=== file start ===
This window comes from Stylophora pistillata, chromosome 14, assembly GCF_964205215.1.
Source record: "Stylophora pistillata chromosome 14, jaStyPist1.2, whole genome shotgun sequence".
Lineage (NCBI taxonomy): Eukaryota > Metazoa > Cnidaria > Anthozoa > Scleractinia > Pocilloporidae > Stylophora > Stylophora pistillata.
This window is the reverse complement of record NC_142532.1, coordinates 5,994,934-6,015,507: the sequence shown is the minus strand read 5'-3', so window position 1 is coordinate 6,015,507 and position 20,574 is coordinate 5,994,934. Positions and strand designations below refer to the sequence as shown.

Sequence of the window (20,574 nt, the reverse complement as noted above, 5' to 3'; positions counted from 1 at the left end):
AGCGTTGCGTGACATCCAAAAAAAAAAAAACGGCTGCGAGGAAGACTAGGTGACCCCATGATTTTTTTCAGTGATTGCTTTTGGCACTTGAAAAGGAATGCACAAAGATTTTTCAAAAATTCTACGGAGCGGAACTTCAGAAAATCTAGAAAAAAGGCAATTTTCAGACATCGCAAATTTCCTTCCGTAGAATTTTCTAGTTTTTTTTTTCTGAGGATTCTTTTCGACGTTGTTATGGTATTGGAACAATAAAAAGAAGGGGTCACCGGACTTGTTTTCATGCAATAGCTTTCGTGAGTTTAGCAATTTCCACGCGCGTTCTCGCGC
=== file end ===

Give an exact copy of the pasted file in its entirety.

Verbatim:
This window comes from Stylophora pistillata, chromosome 14, assembly GCF_964205215.1.
Source record: "Stylophora pistillata chromosome 14, jaStyPist1.2, whole genome shotgun sequence".
Lineage (NCBI taxonomy): Eukaryota > Metazoa > Cnidaria > Anthozoa > Scleractinia > Pocilloporidae > Stylophora > Stylophora pistillata.
This window is the reverse complement of record NC_142532.1, coordinates 5,994,934-6,015,507: the sequence shown is the minus strand read 5'-3', so window position 1 is coordinate 6,015,507 and position 20,574 is coordinate 5,994,934. Positions and strand designations below refer to the sequence as shown.

Sequence of the window (20,574 nt, the reverse complement as noted above, 5' to 3'; positions counted from 1 at the left end):
AGCGTTGCGTGACATCCAAAAAAAAAAAAACGGCTGCGAGGAAGACTAGGTGACCCCATGATTTTTTTCAGTGATTGCTTTTGGCACTTGAAAAGGAATGCACAAAGATTTTTCAAAAATTCTACGGAGCGGAACTTCAGAAAATCTAGAAAAAAGGCAATTTTCAGACATCGCAAATTTCCTTCCGTAGAATTTTCTAGTTTTTTTTTTCTGAGGATTCTTTTCGACGTTGTTATGGTATTGGAACAATAAAAAGAAGGGGTCACCGGACTTGTTTTCATGCAATAGCTTTCGTGAGTTTAGCAATTTCCACGCGCGTTCTCGCGC